These "human rights monitors" were provided by the factory's clients either through third-party organizations or themselves according to international protocol.  The group was supposed to check on whether the supplier might be breaking labor regulations or violating worker rights.  These inspections and the various fixed or irregular inspections by various levels of government labor departments form the monitoring network for the factories.  Professor Liu Kaiming, who is interested in the livelihood of Chinese migrant laborers, is involved in dozens of these assignments each year.

Liu Kaiming admits that "human rights monitoring" requires professional personnel in order to work effectively.  "Because they will try to fake you out."  If the "human rights monitors" have concrete evidence, they can offer a detailed reform plan and ask the client to follow up and watch the supplier.  "There will be some improvement," said Liu Kaiming.

Although no one dared to tell the truth to the "human rights monitors" while under the watch of the factory managers, the workers still welcomed their presence enthusiastically.  "When they come, we are obviously happy.  They'll even put a few more drops of oil in the food.  When they come to watch the wage distribution, we are even more delighted."

At the present moment, Luo Zhanglin and Luo Min have both gone to work at a small factory named Lihe.  This factory has only about 100 employees.  He is responsible for imprinting the decoration onto the surface of the shoes.  When there is no rush job that requires overtime, he has some leisure time for himself.  Of course, when there is a rush job, he will have to do overtime.  The nighttime overtime pay is only 1.5 yuan per hour, even less than the standard 2 yuan per hour.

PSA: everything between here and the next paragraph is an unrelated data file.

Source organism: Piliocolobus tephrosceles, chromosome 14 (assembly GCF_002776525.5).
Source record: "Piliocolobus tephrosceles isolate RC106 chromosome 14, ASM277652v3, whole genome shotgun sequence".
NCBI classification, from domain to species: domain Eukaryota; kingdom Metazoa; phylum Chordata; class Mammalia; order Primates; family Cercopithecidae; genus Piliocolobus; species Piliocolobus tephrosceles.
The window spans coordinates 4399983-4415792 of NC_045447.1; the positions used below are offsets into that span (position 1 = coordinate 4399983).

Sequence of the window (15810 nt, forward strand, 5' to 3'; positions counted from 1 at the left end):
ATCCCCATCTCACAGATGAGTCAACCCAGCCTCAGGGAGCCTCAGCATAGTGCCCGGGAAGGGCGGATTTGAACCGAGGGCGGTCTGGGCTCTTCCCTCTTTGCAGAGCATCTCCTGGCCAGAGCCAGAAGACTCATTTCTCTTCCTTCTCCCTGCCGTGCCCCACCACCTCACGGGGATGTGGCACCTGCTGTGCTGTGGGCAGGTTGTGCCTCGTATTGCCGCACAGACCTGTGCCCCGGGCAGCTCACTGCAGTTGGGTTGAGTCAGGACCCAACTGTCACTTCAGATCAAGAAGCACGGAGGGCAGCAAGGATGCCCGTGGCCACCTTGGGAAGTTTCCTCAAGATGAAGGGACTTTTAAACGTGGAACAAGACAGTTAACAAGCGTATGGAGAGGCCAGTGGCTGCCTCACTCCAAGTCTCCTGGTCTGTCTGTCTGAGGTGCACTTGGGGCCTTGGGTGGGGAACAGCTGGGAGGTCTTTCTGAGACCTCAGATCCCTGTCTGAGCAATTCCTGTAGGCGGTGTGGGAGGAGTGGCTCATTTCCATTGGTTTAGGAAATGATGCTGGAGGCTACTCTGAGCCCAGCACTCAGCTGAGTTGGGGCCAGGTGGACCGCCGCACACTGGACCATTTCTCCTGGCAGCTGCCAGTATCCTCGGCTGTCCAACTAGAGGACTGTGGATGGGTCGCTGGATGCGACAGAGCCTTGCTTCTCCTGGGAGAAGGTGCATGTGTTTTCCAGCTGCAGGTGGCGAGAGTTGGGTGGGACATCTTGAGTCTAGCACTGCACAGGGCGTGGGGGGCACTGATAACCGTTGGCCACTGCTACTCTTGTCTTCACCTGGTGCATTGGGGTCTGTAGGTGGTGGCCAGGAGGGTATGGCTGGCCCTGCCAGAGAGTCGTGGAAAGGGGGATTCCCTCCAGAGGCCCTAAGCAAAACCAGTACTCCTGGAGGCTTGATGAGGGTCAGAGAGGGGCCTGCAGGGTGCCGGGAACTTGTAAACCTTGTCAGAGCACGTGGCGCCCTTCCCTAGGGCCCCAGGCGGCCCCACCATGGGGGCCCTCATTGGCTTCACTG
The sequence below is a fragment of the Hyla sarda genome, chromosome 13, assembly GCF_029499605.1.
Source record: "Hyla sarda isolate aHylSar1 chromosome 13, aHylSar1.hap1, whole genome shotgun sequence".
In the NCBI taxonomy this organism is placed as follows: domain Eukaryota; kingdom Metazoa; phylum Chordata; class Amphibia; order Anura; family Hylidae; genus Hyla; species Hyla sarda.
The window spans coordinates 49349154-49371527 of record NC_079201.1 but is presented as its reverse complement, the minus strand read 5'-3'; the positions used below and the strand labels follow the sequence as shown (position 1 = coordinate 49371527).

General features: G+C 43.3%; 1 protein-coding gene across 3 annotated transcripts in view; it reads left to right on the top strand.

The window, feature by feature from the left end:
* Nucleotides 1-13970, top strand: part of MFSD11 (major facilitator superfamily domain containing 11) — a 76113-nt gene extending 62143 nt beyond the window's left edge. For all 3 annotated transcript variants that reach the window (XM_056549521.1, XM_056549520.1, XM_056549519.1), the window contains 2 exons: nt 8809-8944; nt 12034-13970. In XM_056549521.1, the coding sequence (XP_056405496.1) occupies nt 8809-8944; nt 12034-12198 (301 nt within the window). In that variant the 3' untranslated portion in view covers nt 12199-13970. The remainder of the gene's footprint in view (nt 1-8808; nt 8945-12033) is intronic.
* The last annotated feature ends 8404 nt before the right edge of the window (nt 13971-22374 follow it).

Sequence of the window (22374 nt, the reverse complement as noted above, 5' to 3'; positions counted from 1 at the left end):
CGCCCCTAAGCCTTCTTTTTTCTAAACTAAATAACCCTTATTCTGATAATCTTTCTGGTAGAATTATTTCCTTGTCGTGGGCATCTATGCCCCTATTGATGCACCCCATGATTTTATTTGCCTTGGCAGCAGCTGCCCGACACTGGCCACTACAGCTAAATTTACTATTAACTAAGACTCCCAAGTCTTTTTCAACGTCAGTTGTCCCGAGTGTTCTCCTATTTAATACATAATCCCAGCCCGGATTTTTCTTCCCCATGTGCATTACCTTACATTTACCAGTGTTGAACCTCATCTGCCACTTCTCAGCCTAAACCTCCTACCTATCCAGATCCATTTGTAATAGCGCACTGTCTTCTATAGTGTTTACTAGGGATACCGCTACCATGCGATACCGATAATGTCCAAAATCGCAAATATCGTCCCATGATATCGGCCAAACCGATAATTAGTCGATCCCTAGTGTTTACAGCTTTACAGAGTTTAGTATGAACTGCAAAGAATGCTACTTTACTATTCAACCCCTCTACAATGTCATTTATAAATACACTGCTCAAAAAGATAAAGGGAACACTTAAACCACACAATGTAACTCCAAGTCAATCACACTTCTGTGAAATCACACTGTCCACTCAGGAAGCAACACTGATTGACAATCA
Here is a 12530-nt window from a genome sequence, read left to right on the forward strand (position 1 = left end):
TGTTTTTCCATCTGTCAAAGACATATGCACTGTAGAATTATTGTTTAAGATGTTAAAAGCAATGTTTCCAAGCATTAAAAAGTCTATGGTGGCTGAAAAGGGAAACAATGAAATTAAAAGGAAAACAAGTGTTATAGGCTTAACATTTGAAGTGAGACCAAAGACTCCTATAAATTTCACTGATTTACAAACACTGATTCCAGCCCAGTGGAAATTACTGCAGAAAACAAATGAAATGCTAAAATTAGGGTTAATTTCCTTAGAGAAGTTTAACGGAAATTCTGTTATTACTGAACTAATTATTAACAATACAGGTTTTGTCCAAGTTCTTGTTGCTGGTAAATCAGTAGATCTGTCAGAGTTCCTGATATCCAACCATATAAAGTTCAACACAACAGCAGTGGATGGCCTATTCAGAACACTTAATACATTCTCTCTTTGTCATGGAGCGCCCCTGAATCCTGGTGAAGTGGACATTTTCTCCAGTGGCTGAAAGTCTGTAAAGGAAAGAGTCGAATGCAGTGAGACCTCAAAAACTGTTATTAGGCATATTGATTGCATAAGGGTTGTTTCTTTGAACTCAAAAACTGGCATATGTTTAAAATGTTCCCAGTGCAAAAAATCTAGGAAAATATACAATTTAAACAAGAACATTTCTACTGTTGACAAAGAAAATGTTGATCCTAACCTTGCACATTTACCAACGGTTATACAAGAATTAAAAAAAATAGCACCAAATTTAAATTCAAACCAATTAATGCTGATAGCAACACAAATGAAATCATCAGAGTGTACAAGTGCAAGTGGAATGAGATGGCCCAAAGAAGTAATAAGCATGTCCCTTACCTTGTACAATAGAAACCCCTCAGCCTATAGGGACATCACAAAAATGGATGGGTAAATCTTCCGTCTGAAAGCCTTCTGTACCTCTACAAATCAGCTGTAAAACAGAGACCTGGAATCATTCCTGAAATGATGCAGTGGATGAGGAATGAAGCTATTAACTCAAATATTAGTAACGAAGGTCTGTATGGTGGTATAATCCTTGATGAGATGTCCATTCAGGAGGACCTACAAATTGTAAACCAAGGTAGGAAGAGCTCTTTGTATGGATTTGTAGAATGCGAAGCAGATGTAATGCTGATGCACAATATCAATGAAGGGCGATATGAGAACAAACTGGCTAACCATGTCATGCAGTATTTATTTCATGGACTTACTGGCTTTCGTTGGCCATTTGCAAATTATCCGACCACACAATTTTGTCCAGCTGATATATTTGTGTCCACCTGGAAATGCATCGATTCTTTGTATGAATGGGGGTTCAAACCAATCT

Luo Zhanglin has no complaints.  He is quite happy that the factory does not owe him any wages.  When Lihe operates past 1030pm at night for overtime, they will offer night snacks such as stirred fried rice noodles and fried rice.  This is more than his expectations.  In his heart, the standard for a good factory is the following: 800 to 1,000 yuan per month distributed on time; when there is no rush job, he can have some leisure time.

Luo Min's standard has two more items: living conditions should be good and the boss and managers should be caring.

When he was still attending school, he went from his hometown to visit his parents.  The good conditions at the Shangyi workers dormitory impressed him a great deal: two seven-story high buildings in which fewer than 10 people share one dormitory room.

The parents who had worked more than ten years in Guangdong wanted their son to come too because they felt that even though the work is hard, it is better than farming the fields back home.  Compared to more than a decade ago, they feel that it is a lot better now to work than back then.

After entering Lihe, Luo Zhanglin did not stay in the factory dormitory but rented a room for himself.  Although he lived in a simple house where the stairs have no handrail, the walls are unpainted and the bricks are showing outside, he still felt that this is worth 100 yuan per month.

All young people like Luo Ming have posters of popular singers from Hong Kong and Taiwan on their room walls.  But he is embarrassed to admit that he does not recognize some of the singers and he has never heard their songs.  He likes Andy Lau, so he spent 128 yuan to buy a Andy Lau concert DVD at a supermarket.  Compared to his income, this is a shocking price.